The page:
Wednesday, March 12, 2014
Making Characters in Novels Realistic but Not Real
All novelists have the urge occasionally to be bad and base a character in one of their books closely (very closely) on a friend, relative, or acquaintance. The threat of lawsuits and the potential loss of friends make most us regain our senses. However, quirks of some individuals could sell a novel.
How can novelists create dynamic, realistic characters without getting too real? Hopefully my observations will make you think. I suspect most of you would give an answer similar to mine but with different examples.
First off, I should note no character, except Bug, Sara Almquist’s Japanese Chin dog, in my novels is real. Bug (the character) is based on my own Japanese Chin Bug. He is a pet therapy dog and a black and white ball of fuzz who outsmarts me daily.
Realistic title characters aren’t all good or all bad. Physicians in early medical mysteries and thrillers were either saintly, like Dr. Kildare, or evil, such as Dr. Moreau. Modern writers want to show a few warts in their lead characters.
However, I didn’t want to trivialize my lead character into being a dizzy snoop who clumsily forces her way into police investigations as occurs in some cozies. Come on, I can’t be the only reader who is flabbergasted at the stupidity (with moments of brilliance or luck) of some lead characters in cozy mysteries. I also didn’t want to produce another neurotic genius like Sherlock Holmes or Hercule Poirot. Let’s face it most physicians and detectives aren’t geniuses; they’re normal people, albeit sometimes smarter or more observant than most.
Sara Almquist, the lead character in my medical thrillers Coming Flu and Ignore the Pain, is an epidemiologist. That profession gives her legitimate reasons to pry into everyone else’s business. She’s normal, but maybe a bit cranky and perhaps dotty about her dog Bug.
Most of the characters are amalgams of real people and fantasy. For example, the dean of the medical school in my medical mystery Murder: A New Way to Lose Weight is a polished, aloof gentleman, but he feels no remorse when he assigns his associate dean Linda tasks that all but turn her into cannon fodder. When I was an associate dean first the graduate school and then the medical school at the University of Wisconsin-Madison, I often compared notes with other associate deans. My dean in Murder: A New Way to Lose Weight in is a chimera of dozens of deans with a few flourishes thrown in.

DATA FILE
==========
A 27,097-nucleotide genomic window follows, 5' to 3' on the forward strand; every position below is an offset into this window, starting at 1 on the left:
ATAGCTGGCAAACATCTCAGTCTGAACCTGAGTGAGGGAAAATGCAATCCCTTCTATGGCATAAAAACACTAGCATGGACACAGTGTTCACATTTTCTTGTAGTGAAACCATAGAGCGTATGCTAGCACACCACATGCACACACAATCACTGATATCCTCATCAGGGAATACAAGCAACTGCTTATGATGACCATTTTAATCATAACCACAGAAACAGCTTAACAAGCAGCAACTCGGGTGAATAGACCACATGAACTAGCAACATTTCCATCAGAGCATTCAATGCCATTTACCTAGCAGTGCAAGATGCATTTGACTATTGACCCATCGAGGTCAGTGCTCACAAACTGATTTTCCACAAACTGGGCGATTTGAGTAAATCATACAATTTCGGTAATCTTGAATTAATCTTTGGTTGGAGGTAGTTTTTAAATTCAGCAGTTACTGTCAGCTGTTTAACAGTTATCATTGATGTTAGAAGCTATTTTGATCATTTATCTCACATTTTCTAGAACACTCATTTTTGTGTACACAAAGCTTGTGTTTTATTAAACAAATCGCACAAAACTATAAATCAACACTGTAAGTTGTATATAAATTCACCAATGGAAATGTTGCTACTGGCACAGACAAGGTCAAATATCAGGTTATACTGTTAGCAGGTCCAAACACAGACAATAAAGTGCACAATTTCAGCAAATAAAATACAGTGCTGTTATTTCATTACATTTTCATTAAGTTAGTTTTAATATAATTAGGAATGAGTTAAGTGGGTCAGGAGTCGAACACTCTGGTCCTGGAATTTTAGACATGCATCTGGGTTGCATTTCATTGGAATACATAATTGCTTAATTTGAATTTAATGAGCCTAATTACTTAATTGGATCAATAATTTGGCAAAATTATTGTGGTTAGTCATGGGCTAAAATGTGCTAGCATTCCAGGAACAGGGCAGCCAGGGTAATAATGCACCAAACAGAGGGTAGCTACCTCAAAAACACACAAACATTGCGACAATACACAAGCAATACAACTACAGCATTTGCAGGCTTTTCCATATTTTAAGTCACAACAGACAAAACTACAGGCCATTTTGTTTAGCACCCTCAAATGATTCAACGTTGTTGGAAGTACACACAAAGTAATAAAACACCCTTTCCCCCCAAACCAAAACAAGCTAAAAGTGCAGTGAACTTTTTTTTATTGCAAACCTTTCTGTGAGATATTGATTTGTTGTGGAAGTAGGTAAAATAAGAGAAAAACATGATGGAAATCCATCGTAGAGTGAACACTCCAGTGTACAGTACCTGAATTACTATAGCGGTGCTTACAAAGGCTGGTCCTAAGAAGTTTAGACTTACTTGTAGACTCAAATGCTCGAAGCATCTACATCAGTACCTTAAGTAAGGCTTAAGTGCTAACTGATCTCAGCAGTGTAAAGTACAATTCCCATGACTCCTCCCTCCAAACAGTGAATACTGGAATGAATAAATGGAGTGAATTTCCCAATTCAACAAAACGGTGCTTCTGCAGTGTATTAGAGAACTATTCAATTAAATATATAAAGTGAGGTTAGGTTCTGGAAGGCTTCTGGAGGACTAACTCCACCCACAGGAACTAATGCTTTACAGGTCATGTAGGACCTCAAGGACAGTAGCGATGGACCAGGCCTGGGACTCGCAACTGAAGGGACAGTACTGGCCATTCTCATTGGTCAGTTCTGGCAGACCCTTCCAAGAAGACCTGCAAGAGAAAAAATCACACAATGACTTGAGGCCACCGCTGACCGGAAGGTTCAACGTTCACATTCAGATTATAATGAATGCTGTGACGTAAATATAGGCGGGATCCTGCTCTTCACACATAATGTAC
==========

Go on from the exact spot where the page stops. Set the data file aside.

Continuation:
Fantasy characters can participate in real scenes. Although I don’t base my characters on real people, some of my scenes are real. For example, I did climb over the roof of Iglesia de San Francisco in La Paz, Bolivia as Sara does in Ignore the Pain. Of course, my trek was leisurely; hers wasn’t.
When I consulted on science and public health issues in the Philippines, United Arab Emirates, and Beirut, I found that my attitudes about their challenges changed as I learned about their problems. In Ignore the Pain, I tried to capture the sights, sounds, and smells of poverty in Bolivia. I hoped my descriptions would be more effective than citing statistics, i.e. six percent of the children born in Bolivia die before their fifth birthday. I also tried to show the evolution of Sara’s and the other consultants’ attitudes and beliefs as they advised locals on complex, nuanced problems. For example, obviously cocaine is dangerous, but the chewing of coca leaves by miners in decrepit mines at thirteen thousand feet is understandable.
Now it’s your turn. How do you create realistic fictional characters?